InterContinental Hotels Group is to rebrand 12 hotels in the Principal portfolio acquired by Foncière des Régions, with flags to include Kimpton.
CFO Paul Edgecliffe-Johnson said that the deal would also allow the group to “quickly establish a position for our soon-to-be launched new upscale brand”.
The deal also includes one site still in the pipeline.
Foncière des Régions agreed to buy the portfolio of 14 UK hotels that formed part of The Principal Hotel Company from Starwood Capital for GBP858m.
The agreement will see the launch of the KImpton brand in the UK, with several hotels taking on the flag, including locations for London, Manchester, Edinburgh. There will also be an increased presence for InterContinental, the group’s upscale brands and its new upscale conversion brand.
The Principal brand may live on, with Principal Liverpool not included in the deal and FdR thought not to have made a decision as yet on the flag.
IHG’s awaited brand, principally focused on conversion opportunities, will, the company said, “capitalise on the significant opportunity IHG has identified to offer consumers an informal but differentiated experience in the upscale segment, whilst offering owners a strong return on investment. These hotels will provide high-quality representation for the brand in IHG’s largest market within the Europe, Middle East, Asia & Africa region, where it will initially be launched”.
The deal will see IHG take hotels onto its balance sheet, through managed leases. The structure will see the IHG retain a royalty fee, before rent payments, of an amount equivalent to franchise fees from existing hotels; pay rental amounts which are forecast to stabilise at £48m per annum in 2021, with inflationary increases thereafter; fund any shortfalls in rent payments up to an annual and cumulative cap on losses of around GBP16m and GBP48m respectively at stabilisation; and retain a share of profits after rent payments.
The group said that by 2023, these properties were expected to generate over GBP200m of revenue and mid-single digit operating profit for IHG. It is expected that in the remainder of 2018, these properties will generate total revenues of around GBP£75m and will be operationally breakeven from an operating profit perspective during the transition period.
Speaking to analysts, Edgecliffe-Johnson said: “This will establish IHG as the leading luxury hotel operator in the UK with more than 2,000 rooms in this valuable segment. This portfolio deal will also strengthen our upscale presence in the UK, allowing us to quickly establish a position for our soon to be launched new upscale brand.
“This brand will capitalise on the significant opportunity IHG has identified to offer consumers and informal but differentiated experience in the upscale segment, what offering owners a strong return on investment by converting unbranded hotels.”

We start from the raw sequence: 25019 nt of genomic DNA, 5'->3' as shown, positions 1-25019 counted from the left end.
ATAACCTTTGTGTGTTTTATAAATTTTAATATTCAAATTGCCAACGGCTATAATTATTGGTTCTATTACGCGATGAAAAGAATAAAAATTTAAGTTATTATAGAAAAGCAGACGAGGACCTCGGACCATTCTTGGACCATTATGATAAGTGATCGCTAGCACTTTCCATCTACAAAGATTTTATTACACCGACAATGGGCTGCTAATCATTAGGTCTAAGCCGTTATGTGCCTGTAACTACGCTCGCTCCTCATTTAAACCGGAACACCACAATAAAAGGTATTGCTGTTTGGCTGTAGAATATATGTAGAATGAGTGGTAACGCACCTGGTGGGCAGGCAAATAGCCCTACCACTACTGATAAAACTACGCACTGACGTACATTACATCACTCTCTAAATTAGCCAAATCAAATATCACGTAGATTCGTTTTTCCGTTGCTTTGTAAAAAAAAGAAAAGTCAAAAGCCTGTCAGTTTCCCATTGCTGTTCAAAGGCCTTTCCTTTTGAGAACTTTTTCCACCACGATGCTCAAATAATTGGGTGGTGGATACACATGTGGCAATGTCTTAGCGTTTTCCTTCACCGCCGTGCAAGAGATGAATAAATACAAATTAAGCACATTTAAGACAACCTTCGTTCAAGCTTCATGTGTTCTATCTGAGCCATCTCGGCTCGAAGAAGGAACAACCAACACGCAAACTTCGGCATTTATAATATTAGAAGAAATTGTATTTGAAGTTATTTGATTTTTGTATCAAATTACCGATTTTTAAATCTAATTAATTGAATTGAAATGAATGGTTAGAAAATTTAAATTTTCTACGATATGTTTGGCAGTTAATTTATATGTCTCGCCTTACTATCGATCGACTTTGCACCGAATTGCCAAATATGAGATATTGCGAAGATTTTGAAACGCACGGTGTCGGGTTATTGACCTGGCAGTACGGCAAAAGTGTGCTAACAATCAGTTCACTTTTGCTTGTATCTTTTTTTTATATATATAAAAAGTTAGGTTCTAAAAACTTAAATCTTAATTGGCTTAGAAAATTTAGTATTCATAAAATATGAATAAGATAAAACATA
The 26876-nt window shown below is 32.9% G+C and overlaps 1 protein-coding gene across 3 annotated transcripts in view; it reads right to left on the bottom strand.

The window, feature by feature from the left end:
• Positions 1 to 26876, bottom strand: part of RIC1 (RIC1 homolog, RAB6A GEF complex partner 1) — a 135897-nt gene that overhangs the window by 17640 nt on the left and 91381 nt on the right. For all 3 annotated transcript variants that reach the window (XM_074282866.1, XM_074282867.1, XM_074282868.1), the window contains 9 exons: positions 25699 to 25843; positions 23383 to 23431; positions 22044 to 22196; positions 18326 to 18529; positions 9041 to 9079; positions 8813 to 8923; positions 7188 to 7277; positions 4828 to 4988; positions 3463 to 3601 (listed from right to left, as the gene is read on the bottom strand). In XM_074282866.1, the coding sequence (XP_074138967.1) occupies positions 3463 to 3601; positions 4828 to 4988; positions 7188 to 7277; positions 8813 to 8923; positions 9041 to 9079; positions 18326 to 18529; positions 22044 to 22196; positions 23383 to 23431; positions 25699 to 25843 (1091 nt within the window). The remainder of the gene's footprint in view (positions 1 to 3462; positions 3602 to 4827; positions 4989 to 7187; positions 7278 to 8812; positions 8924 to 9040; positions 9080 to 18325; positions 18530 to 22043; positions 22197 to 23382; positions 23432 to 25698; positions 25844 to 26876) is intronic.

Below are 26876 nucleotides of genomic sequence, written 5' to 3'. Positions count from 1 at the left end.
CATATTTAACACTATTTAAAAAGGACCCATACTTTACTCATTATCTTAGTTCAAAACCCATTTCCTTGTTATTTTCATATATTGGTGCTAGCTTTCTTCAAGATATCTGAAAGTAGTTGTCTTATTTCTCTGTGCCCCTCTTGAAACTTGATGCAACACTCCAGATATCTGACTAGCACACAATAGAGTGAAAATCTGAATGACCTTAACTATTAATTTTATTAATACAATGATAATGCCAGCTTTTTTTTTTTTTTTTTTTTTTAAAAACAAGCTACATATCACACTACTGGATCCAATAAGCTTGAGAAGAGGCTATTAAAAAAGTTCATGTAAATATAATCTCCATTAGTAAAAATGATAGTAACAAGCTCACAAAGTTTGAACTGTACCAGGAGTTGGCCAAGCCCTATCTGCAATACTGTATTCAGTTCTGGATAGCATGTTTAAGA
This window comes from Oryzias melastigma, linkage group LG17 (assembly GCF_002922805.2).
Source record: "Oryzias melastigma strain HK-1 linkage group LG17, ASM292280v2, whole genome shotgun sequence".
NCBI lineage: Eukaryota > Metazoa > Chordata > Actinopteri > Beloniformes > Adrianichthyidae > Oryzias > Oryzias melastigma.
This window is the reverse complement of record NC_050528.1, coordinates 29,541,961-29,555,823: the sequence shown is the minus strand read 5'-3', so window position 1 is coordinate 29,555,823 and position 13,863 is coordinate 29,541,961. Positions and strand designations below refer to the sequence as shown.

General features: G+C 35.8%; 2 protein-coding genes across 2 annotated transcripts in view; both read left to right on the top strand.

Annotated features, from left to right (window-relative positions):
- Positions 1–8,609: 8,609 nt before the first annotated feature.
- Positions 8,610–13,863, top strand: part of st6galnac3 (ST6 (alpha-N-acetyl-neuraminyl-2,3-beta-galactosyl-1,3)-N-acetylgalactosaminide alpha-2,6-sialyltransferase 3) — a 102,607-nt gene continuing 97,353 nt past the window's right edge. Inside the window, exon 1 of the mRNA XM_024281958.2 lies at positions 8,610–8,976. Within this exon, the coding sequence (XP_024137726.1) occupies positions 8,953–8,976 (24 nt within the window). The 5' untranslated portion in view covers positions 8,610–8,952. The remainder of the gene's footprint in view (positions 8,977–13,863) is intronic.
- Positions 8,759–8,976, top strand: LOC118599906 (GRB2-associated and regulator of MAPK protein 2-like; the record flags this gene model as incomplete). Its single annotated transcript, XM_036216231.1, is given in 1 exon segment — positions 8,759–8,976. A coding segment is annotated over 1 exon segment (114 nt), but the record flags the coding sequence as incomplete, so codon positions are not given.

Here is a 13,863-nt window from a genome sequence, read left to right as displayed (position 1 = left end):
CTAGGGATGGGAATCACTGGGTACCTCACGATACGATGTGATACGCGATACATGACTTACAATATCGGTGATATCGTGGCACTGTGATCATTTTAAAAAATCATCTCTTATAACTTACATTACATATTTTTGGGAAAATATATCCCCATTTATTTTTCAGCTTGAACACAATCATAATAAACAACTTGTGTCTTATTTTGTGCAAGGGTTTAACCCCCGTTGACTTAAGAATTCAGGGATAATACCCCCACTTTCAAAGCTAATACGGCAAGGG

The comments were made as the company reported a “strong start” to 2018, with first-quarter revpar up 3.5% and net rooms growth of 4.3% year-on-year, bringing the total system size to 800,000 rooms.
The group added 8,000 rooms to its system, up 16% year-on-year and removed 6,000 rooms. It signed 20,000 rooms or 146 hotels into its pipeline, commenting that this made the quarter its our strongest signing pace for 11 years. Total group pipeline stood at 252,000 rooms at the end of the quarter, with the CFO adding: “With our share of the active global industry pipeline at three times our share of open rooms, we are set up well for future organic growth”.
The comments came as Vivion Capital Partners acquired Project Ribbon, a portfolio of 17 Holiday Inn hotels and three Crowne Plazas in the UK which Apollo bought in 2015 for GBP1bn (at which point it also included the Holiday Inn Kensington Forum and Holiday Inn leasehold in Mayfair, since sold for GBP400m). The vehicle, which is part of Dayan, an Israeli-based group, paid GBP742m for the package, which included the Holiday Inn London Bloomsbury and Holiday Inn Regents Park. All the hotels were long-leasehold and freehold.
The deal marked a gathering pace for the return of CMBS in the hotel sector, with the deal financed with a GBP449.8m senior loan priced at 3.19% over three-month LIBOR, and a five-year GBP69.2m mezzanine loan extended by Goldman Sachs. GBP427.31m of the senior loan was securitised against the portfolio.
The deal included Lapithus Hotels Management UK. It was not known whether the hotels would retain their branding.
HA Perspective [by Katherine Doggrell]: You don’t have to read too closely between the lines here at Hotel Analyst in recent weeks to gauge that IHG hasn’t really been holding our attention too keenly. Blame the MTV generation and too much exposure to MSG, but steady organic growth is not the stuff of headlines. Shallow, we know.
This agreement with FdR is interesting not only because it gives us a potential site for the conversion brand – we withhold the right to excitement on that until later in the year – but because it marks the beginning of a beautiful friendship between FdR and IHG – the French group choosing to make its debut with the UK-based group rather than with longterm partner AccorHotels.
The UK remains the one European territory where AccorHotels has yet to stamp its mark, with just over 150 hotels, at the time of writing, against more than double that, at 326 for IHG.
It would seem to make sense to use an operator which knows the territory – even if some of the brands are untested within it – and one is left to wonder whether, should FdR like what it sees, IHG has found itself a partner which could help with its own mainland European ambitions.